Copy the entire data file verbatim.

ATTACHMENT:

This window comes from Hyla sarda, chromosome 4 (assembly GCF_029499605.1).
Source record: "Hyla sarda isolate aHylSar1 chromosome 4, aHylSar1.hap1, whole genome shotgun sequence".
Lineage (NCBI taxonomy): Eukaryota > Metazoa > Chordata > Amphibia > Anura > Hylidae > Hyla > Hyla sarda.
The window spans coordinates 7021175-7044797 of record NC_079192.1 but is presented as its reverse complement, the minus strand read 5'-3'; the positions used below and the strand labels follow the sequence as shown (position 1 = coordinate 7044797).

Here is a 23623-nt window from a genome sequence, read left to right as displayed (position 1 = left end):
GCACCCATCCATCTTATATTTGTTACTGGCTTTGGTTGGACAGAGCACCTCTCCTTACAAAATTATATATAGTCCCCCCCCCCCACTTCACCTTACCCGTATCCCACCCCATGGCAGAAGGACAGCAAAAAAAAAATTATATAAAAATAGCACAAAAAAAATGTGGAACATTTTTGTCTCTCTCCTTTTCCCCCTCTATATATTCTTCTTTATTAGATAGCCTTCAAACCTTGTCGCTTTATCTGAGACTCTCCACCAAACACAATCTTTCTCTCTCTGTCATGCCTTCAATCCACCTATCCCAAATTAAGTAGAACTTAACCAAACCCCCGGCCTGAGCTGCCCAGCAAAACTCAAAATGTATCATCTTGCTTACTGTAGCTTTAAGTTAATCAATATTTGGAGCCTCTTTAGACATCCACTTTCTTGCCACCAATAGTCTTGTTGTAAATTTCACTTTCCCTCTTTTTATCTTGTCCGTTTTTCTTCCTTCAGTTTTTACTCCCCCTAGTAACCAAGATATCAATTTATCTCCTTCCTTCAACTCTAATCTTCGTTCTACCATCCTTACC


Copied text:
This window comes from Hyla sarda, chromosome 4 (assembly GCF_029499605.1).
Source record: "Hyla sarda isolate aHylSar1 chromosome 4, aHylSar1.hap1, whole genome shotgun sequence".
Lineage (NCBI taxonomy): Eukaryota > Metazoa > Chordata > Amphibia > Anura > Hylidae > Hyla > Hyla sarda.
The window spans coordinates 7021175-7044797 of record NC_079192.1 but is presented as its reverse complement, the minus strand read 5'-3'; the positions used below and the strand labels follow the sequence as shown (position 1 = coordinate 7044797).

Here is a 23623-nt window from a genome sequence, read left to right as displayed (position 1 = left end):
GCACCCATCCATCTTATATTTGTTACTGGCTTTGGTTGGACAGAGCACCTCTCCTTACAAAATTATATATAGTCCCCCCCCCCCACTTCACCTTACCCGTATCCCACCCCATGGCAGAAGGACAGCAAAAAAAAAATTATATAAAAATAGCACAAAAAAAATGTGGAACATTTTTGTCTCTCTCCTTTTCCCCCTCTATATATTCTTCTTTATTAGATAGCCTTCAAACCTTGTCGCTTTATCTGAGACTCTCCACCAAACACAATCTTTCTCTCTCTGTCATGCCTTCAATCCACCTATCCCAAATTAAGTAGAACTTAACCAAACCCCCGGCCTGAGCTGCCCAGCAAAACTCAAAATGTATCATCTTGCTTACTGTAGCTTTAAGTTAATCAATATTTGGAGCCTCTTTAGACATCCACTTTCTTGCCACCAATAGTCTTGTTGTAAATTTCACTTTCCCTCTTTTTATCTTGTCCGTTTTTCTTCCTTCAGTTTTTACTCCCCCTAGTAACCAAGATATCAATTTATCTCCTTCCTTCAACTCTAATCTTCGTTCTACCATCCTTACC